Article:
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Do Retailers ‘Get’ Mobile Commerce?

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Originally run March 22, 2011

For several years now, RSR research has conducted an annual survey asking retailers to identify the role that eCommerce (and its related digital channels) plays within their enterprise. Each time, virtually all retailers tell us they expect more revenue to ultimately come from the online channel than they did just 12 months earlier. Yet in our most recent report, After the Storm: Connecting with the New Online Consumer, retailers told us their biggest challenge to realize these goals moving forward resides in their ability to keep up with evolving consumer behavior. This means mobile.

The proliferation of new digital channels, brought on mainly by shoppers’ rapid adoption of personal mobile devices and their willingness to use them in ways few retailers could have predicted just a short time ago, has brought about the need for a genuine redefinition of what shopping really looks like — and could look like in the very near future. Do retailers get mobile commerce? We’d like to think that in theory, they do. As we’ve learned, retailers — in aggregate — clearly understand that the trend of customers using mobile devices to shop is not going away.

The sources of revenue in retail have changed, and they continue to change. Whole swathes of retail categories are moving to new channels as the primary transaction point — consider digital media like books and music as a prime example — and even in cases where this is not happening, how shoppers discover and select products is being fundamentally changed by new channel opportunities.

These shifts are changing the cost structure and even the fundamental strategy of retailing. RSR has long called this a transformational shift. However, until the customer recently embraced mobile devices as shopping tools, it has been somewhat easy to ignore. When revenue from other channels for a store-based retailer amount to about as much as a flagship store might generate, it might feel a little premature to call for a rethink of the retailer’s business model.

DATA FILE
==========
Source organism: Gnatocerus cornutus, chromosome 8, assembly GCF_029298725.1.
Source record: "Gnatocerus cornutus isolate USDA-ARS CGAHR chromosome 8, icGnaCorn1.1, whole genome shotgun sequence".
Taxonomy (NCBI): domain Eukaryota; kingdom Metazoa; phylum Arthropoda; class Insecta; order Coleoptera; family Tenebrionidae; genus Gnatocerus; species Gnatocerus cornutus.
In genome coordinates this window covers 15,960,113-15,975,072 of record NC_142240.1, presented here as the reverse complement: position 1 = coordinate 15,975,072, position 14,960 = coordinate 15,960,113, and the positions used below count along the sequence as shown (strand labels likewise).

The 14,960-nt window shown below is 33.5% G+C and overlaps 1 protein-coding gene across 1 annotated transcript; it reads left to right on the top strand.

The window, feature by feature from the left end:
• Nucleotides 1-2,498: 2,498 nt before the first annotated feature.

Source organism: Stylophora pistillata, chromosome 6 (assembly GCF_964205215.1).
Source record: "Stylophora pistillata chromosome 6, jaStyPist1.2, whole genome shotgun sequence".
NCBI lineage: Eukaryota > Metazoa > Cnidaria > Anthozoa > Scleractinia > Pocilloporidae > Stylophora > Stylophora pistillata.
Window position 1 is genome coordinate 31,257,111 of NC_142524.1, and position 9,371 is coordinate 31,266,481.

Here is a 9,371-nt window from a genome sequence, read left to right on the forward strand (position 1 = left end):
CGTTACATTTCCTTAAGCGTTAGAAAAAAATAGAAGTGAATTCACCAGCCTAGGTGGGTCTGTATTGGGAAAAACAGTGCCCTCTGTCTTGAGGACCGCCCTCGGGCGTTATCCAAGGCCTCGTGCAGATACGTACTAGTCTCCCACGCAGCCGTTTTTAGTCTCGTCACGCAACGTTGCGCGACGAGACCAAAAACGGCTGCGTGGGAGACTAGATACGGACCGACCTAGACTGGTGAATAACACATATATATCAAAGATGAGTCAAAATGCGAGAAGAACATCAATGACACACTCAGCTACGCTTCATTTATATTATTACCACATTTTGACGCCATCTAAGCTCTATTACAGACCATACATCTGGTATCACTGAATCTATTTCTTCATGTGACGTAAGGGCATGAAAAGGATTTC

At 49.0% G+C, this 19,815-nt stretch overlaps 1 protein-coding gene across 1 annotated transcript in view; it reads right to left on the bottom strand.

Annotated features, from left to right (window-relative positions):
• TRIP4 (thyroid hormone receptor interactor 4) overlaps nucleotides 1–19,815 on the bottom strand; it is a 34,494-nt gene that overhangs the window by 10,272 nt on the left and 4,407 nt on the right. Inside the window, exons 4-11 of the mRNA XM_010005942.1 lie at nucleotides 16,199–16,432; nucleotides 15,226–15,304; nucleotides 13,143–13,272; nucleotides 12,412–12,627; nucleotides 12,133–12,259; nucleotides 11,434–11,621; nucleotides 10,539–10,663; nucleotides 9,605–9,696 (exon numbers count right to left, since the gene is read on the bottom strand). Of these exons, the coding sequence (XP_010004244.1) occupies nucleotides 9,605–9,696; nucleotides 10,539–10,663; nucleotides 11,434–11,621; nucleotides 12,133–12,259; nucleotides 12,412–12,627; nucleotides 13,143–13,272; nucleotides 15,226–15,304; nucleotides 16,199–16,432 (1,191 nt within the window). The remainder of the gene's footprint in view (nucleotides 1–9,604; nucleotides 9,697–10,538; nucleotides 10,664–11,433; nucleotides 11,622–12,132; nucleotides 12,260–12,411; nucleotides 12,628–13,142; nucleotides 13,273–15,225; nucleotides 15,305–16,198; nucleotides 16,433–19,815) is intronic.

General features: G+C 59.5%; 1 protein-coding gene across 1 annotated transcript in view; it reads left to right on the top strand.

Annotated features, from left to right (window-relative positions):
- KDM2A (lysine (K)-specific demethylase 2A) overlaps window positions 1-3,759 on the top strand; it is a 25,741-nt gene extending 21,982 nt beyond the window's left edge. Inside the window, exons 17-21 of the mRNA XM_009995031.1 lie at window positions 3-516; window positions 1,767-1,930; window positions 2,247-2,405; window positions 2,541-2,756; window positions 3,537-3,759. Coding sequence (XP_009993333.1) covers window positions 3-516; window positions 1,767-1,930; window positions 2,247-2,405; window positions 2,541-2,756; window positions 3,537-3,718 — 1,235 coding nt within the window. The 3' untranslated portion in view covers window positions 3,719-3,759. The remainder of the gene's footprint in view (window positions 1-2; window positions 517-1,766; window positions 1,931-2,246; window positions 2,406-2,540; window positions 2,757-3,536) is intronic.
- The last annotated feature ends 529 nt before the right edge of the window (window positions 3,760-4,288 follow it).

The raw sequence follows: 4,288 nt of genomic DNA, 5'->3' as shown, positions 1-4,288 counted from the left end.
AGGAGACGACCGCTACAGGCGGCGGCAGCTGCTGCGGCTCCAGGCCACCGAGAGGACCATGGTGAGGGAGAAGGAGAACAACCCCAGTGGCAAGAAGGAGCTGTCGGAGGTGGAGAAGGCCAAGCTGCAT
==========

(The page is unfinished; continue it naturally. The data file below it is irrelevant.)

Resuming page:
That is all about to change. Is 2011 the tipping point year, when it becomes accepted that revenue and shopping behaviors driven from new channels will have a fundamental impact on how primary channels operate? Very possibly — our survey respondents certainly seem to expect some major restructuring in the channels that collect transactions in the very near future.

In fact, if more than a quarter of a company’s revenue comes from online (an expectation revealed in the full report), and potentially half of that is via mobile, a store-based retailer has some serious questions to answer about the number and location of their stores in the very near future. And where are these mobile sales happening? At a shelf? At your shelf? Or a competitor’s

The Mobile Frontier

As we’ve seen, retailers get mobile in theory. But getting it in theory and getting it in practice are two very different things. Have retailers done the necessary research to build relevancy? How about infrastructure? Do they know what’s required to offer customers exciting an mobile shopping experience?

In late 2010, RSR also participated with RIS News in a cross-channel study of RIS News’ readers. One area where retailers showed particular aggressiveness was consumer mobile. This year’s eCommerce benchmark shows little deviation from that intent. Retailers made impressive strides in the last year — 44% of respondents report that they have added buy merchandise, register/redeem gift cards, and check order status via mobile just in the last year.

Clearly, investments in mobile capabilities have only just begun. If the adoption plans that retailers share here give any indication, this coming year will indeed be the year that mobile investments reshape how consumers interact with retailers — 44% of respondents say they have budget to create shopping list functionality on consumer mobile, 38% believe they will implement the ability to receive coupons and offers, and another 31% say consumers will be able to redeem these coupons and check loyalty status by the end of next year. Another 31% have put the ability to use barcodes to check price or availability on the longer-term wish list.

As a result, we believe that retailers clearly get the need to be in customers’ hands via mobile devices; whether through enhanced mobile sites or applications that offer a reason and incentive to download for regular use is a brand-personal decision and subject to an entirely different conversation. From the results of our research, the overall understanding is there. But there is a long road that must still be traveled, and 2011 will most certainly tease out who is navigating this understanding best.

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